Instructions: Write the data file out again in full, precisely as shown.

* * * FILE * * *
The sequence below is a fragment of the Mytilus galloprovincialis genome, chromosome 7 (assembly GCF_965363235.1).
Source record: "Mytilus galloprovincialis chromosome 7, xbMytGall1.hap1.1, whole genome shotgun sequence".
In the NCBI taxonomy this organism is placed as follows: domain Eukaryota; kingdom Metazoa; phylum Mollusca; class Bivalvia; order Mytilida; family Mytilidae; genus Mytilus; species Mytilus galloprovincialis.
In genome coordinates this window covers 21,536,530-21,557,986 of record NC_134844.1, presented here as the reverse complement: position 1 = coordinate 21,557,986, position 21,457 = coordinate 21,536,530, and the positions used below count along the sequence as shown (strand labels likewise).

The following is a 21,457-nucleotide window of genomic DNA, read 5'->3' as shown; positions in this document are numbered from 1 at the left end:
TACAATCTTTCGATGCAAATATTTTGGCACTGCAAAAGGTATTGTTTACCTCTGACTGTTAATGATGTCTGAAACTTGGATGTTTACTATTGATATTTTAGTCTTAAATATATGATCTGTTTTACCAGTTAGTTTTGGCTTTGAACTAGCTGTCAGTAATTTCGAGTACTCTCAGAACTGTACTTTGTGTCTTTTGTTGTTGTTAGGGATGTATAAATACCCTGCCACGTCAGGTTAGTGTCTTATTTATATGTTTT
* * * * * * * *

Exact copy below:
The sequence below is a fragment of the Mytilus galloprovincialis genome, chromosome 7 (assembly GCF_965363235.1).
Source record: "Mytilus galloprovincialis chromosome 7, xbMytGall1.hap1.1, whole genome shotgun sequence".
In the NCBI taxonomy this organism is placed as follows: domain Eukaryota; kingdom Metazoa; phylum Mollusca; class Bivalvia; order Mytilida; family Mytilidae; genus Mytilus; species Mytilus galloprovincialis.
In genome coordinates this window covers 21,536,530-21,557,986 of record NC_134844.1, presented here as the reverse complement: position 1 = coordinate 21,557,986, position 21,457 = coordinate 21,536,530, and the positions used below count along the sequence as shown (strand labels likewise).

The following is a 21,457-nucleotide window of genomic DNA, read 5'->3' as shown; positions in this document are numbered from 1 at the left end:
TACAATCTTTCGATGCAAATATTTTGGCACTGCAAAAGGTATTGTTTACCTCTGACTGTTAATGATGTCTGAAACTTGGATGTTTACTATTGATATTTTAGTCTTAAATATATGATCTGTTTTACCAGTTAGTTTTGGCTTTGAACTAGCTGTCAGTAATTTCGAGTACTCTCAGAACTGTACTTTGTGTCTTTTGTTGTTGTTAGGGATGTATAAATACCCTGCCACGTCAGGTTAGTGTCTTATTTATATGTTTT